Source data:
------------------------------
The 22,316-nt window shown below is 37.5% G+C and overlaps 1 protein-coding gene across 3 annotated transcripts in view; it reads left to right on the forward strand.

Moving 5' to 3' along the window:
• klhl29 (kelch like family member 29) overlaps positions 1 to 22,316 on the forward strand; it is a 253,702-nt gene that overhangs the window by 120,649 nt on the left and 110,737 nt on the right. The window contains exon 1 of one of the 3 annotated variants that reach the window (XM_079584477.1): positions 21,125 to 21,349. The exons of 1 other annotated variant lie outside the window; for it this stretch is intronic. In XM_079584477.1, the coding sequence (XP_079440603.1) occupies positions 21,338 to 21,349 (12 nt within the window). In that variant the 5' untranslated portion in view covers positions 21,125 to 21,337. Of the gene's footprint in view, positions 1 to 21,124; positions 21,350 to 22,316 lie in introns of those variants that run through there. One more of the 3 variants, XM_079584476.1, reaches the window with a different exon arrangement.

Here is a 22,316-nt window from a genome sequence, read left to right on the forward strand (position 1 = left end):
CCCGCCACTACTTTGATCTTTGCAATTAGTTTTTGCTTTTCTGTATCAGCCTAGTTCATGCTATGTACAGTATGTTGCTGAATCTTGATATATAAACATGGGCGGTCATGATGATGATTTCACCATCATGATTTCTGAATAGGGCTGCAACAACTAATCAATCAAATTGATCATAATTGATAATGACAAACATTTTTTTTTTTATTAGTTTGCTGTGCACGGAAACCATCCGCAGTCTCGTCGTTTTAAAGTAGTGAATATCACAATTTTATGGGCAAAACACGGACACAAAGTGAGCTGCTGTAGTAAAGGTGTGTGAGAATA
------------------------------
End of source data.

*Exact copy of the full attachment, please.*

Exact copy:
The 22,316-nt window shown below is 37.5% G+C and overlaps 1 protein-coding gene across 3 annotated transcripts in view; it reads left to right on the forward strand.

Moving 5' to 3' along the window:
• klhl29 (kelch like family member 29) overlaps positions 1 to 22,316 on the forward strand; it is a 253,702-nt gene that overhangs the window by 120,649 nt on the left and 110,737 nt on the right. The window contains exon 1 of one of the 3 annotated variants that reach the window (XM_079584477.1): positions 21,125 to 21,349. The exons of 1 other annotated variant lie outside the window; for it this stretch is intronic. In XM_079584477.1, the coding sequence (XP_079440603.1) occupies positions 21,338 to 21,349 (12 nt within the window). In that variant the 5' untranslated portion in view covers positions 21,125 to 21,337. Of the gene's footprint in view, positions 1 to 21,124; positions 21,350 to 22,316 lie in introns of those variants that run through there. One more of the 3 variants, XM_079584476.1, reaches the window with a different exon arrangement.

Here is a 22,316-nt window from a genome sequence, read left to right on the forward strand (position 1 = left end):
CCCGCCACTACTTTGATCTTTGCAATTAGTTTTTGCTTTTCTGTATCAGCCTAGTTCATGCTATGTACAGTATGTTGCTGAATCTTGATATATAAACATGGGCGGTCATGATGATGATTTCACCATCATGATTTCTGAATAGGGCTGCAACAACTAATCAATCAAATTGATCATAATTGATAATGACAAACATTTTTTTTTTTATTAGTTTGCTGTGCACGGAAACCATCCGCAGTCTCGTCGTTTTAAAGTAGTGAATATCACAATTTTATGGGCAAAACACGGACACAAAGTGAGCTGCTGTAGTAAAGGTGTGTGAGAATA